letter illustrates the kind of “Mothers must be perfect or all bets are off!” belief that makes my blood boil. (Ouch!)
Â Dear Free-Range Kids: I had a friend whose wife went into labor sixteen weeks early due to all kinds of complications. Â She was in the ICU for nearly a month, massive blood loss, several major surgeries, medically induced coma, you name it. Â Then she developed a serious infection. Â They weren’t going to put her on the antibiotic the disease specialist recommended because, get this, it’s not safe for breastfeeding.Â .My friend (normally the most mild-mannered guy you could hope to meet) pitched, bar none, the best fit I have ever witnessed in my life and eventually sanity reigned. Â Let’s just say their daughter was not breasted and yet somehow she’s alive and doing well 18 years later. Â Talk about a pendulum that has swung too far.
Researchers studied 8,000 children in Ireland. At ages 3 and 5, the kids took standardized tests to measure cognitive abilities. Overall, the breast-fed kids scored a tad higher.
“But [the difference] wasn’t big enough to show statistical significance,” says study author Lisa-Christine Girard, a child-development researcher at University College Dublin.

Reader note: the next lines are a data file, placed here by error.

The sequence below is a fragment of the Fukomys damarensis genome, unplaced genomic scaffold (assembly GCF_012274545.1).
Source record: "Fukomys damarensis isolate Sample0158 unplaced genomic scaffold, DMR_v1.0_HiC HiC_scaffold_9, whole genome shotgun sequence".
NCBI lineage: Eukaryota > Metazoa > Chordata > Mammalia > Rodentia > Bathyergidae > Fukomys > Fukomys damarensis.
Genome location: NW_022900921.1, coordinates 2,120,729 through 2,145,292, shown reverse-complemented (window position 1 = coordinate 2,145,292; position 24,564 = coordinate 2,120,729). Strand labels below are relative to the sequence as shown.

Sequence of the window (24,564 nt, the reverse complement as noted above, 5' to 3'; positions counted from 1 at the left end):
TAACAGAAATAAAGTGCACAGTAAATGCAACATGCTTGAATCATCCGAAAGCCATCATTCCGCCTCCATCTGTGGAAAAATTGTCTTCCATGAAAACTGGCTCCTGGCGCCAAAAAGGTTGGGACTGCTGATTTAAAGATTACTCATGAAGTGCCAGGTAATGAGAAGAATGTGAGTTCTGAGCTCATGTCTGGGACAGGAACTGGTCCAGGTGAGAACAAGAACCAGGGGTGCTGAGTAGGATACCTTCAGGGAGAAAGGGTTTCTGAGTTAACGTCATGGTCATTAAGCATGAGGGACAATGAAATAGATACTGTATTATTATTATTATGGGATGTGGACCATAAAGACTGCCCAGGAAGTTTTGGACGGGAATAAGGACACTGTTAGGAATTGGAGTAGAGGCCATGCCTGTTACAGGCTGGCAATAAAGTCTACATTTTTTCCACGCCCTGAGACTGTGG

In other words, the differences in scores were so small that researchers consider it a statistical wash. “We weren’t able to find a direct causal link between breast-feeding and children’s cognitive outcomes,” Girard says.
The link they did find was a small bump in hyperactive behavior at age 3 among the bottle-fed, which disappeared by age 5. That sounds pretty insignificant to me.
All of which is to say: Do what works best for you, and do not feel you are hurting OR creating a super baby by virtue of the way you feed your child. There are so many, many, many influences on kids — their parents, their siblings, their genes, their food, the air they breathe, the microbes in their guts — let’s stop focusing on breastfeeding as if it is the be all and end all of child development.
Perfection (or what is believed to be perfect at a given moment in history) has never been required for a child to grow up just fine. No need to play the perfect way, or utter the perfect number of words, or find the perfect class, etc. etc. etc. Such pressure! Give our species some credit for resilience, and give decent parents a break. – L